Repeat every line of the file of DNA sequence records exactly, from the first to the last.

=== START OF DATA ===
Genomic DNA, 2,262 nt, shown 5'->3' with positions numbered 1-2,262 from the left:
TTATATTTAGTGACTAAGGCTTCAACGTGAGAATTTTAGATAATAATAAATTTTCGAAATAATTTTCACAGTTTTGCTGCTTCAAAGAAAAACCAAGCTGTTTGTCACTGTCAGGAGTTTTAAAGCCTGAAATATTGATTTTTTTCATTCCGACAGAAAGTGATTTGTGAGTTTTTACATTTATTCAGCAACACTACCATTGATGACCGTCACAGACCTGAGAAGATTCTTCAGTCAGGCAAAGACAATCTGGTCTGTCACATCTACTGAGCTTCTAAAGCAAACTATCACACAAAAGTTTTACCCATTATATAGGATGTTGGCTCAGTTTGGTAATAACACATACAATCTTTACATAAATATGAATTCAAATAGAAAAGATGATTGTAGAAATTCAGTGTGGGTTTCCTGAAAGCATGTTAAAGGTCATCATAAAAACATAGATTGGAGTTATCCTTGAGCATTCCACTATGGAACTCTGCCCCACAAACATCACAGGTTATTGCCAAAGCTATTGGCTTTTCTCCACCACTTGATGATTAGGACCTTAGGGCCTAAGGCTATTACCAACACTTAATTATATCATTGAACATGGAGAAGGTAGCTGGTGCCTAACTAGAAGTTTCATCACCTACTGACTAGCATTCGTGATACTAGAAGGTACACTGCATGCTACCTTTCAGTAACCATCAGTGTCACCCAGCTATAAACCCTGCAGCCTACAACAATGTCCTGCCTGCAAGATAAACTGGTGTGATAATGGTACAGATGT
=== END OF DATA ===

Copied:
Genomic DNA, 2,262 nt, shown 5'->3' with positions numbered 1-2,262 from the left:
TTATATTTAGTGACTAAGGCTTCAACGTGAGAATTTTAGATAATAATAAATTTTCGAAATAATTTTCACAGTTTTGCTGCTTCAAAGAAAAACCAAGCTGTTTGTCACTGTCAGGAGTTTTAAAGCCTGAAATATTGATTTTTTTCATTCCGACAGAAAGTGATTTGTGAGTTTTTACATTTATTCAGCAACACTACCATTGATGACCGTCACAGACCTGAGAAGATTCTTCAGTCAGGCAAAGACAATCTGGTCTGTCACATCTACTGAGCTTCTAAAGCAAACTATCACACAAAAGTTTTACCCATTATATAGGATGTTGGCTCAGTTTGGTAATAACACATACAATCTTTACATAAATATGAATTCAAATAGAAAAGATGATTGTAGAAATTCAGTGTGGGTTTCCTGAAAGCATGTTAAAGGTCATCATAAAAACATAGATTGGAGTTATCCTTGAGCATTCCACTATGGAACTCTGCCCCACAAACATCACAGGTTATTGCCAAAGCTATTGGCTTTTCTCCACCACTTGATGATTAGGACCTTAGGGCCTAAGGCTATTACCAACACTTAATTATATCATTGAACATGGAGAAGGTAGCTGGTGCCTAACTAGAAGTTTCATCACCTACTGACTAGCATTCGTGATACTAGAAGGTACACTGCATGCTACCTTTCAGTAACCATCAGTGTCACCCAGCTATAAACCCTGCAGCCTACAACAATGTCCTGCCTGCAAGATAAACTGGTGTGATAATGGTACAGATGT